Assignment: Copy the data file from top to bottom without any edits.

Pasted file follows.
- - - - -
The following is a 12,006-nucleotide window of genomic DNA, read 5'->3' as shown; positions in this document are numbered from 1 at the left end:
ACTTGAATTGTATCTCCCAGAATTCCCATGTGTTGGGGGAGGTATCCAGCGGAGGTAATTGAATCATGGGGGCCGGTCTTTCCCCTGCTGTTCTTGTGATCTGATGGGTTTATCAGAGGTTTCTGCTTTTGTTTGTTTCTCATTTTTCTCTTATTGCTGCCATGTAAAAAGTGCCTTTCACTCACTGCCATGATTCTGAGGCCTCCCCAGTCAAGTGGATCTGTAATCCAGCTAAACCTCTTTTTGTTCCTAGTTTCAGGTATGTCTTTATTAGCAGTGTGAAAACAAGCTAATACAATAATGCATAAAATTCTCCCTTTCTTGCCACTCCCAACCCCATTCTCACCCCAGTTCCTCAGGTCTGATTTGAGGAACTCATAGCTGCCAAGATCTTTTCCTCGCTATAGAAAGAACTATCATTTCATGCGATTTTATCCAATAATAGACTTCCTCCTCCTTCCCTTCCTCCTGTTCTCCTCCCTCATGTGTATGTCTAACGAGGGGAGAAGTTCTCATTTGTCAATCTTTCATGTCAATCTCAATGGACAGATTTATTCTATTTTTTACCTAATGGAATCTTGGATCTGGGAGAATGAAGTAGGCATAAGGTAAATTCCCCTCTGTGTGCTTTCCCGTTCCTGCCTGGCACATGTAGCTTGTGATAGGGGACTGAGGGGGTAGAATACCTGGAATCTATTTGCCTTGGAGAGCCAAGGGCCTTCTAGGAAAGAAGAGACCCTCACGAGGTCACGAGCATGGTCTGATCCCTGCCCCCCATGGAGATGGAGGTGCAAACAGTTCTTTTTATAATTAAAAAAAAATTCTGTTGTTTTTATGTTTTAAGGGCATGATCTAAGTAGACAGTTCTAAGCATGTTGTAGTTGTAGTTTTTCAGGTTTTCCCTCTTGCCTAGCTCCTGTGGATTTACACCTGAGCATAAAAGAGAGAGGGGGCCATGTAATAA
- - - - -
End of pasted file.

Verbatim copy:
The following is a 12,006-nucleotide window of genomic DNA, read 5'->3' as shown; positions in this document are numbered from 1 at the left end:
ACTTGAATTGTATCTCCCAGAATTCCCATGTGTTGGGGGAGGTATCCAGCGGAGGTAATTGAATCATGGGGGCCGGTCTTTCCCCTGCTGTTCTTGTGATCTGATGGGTTTATCAGAGGTTTCTGCTTTTGTTTGTTTCTCATTTTTCTCTTATTGCTGCCATGTAAAAAGTGCCTTTCACTCACTGCCATGATTCTGAGGCCTCCCCAGTCAAGTGGATCTGTAATCCAGCTAAACCTCTTTTTGTTCCTAGTTTCAGGTATGTCTTTATTAGCAGTGTGAAAACAAGCTAATACAATAATGCATAAAATTCTCCCTTTCTTGCCACTCCCAACCCCATTCTCACCCCAGTTCCTCAGGTCTGATTTGAGGAACTCATAGCTGCCAAGATCTTTTCCTCGCTATAGAAAGAACTATCATTTCATGCGATTTTATCCAATAATAGACTTCCTCCTCCTTCCCTTCCTCCTGTTCTCCTCCCTCATGTGTATGTCTAACGAGGGGAGAAGTTCTCATTTGTCAATCTTTCATGTCAATCTCAATGGACAGATTTATTCTATTTTTTACCTAATGGAATCTTGGATCTGGGAGAATGAAGTAGGCATAAGGTAAATTCCCCTCTGTGTGCTTTCCCGTTCCTGCCTGGCACATGTAGCTTGTGATAGGGGACTGAGGGGGTAGAATACCTGGAATCTATTTGCCTTGGAGAGCCAAGGGCCTTCTAGGAAAGAAGAGACCCTCACGAGGTCACGAGCATGGTCTGATCCCTGCCCCCCATGGAGATGGAGGTGCAAACAGTTCTTTTTATAATTAAAAAAAAATTCTGTTGTTTTTATGTTTTAAGGGCATGATCTAAGTAGACAGTTCTAAGCATGTTGTAGTTGTAGTTTTTCAGGTTTTCCCTCTTGCCTAGCTCCTGTGGATTTACACCTGAGCATAAAAGAGAGAGGGGGCCATGTAATAA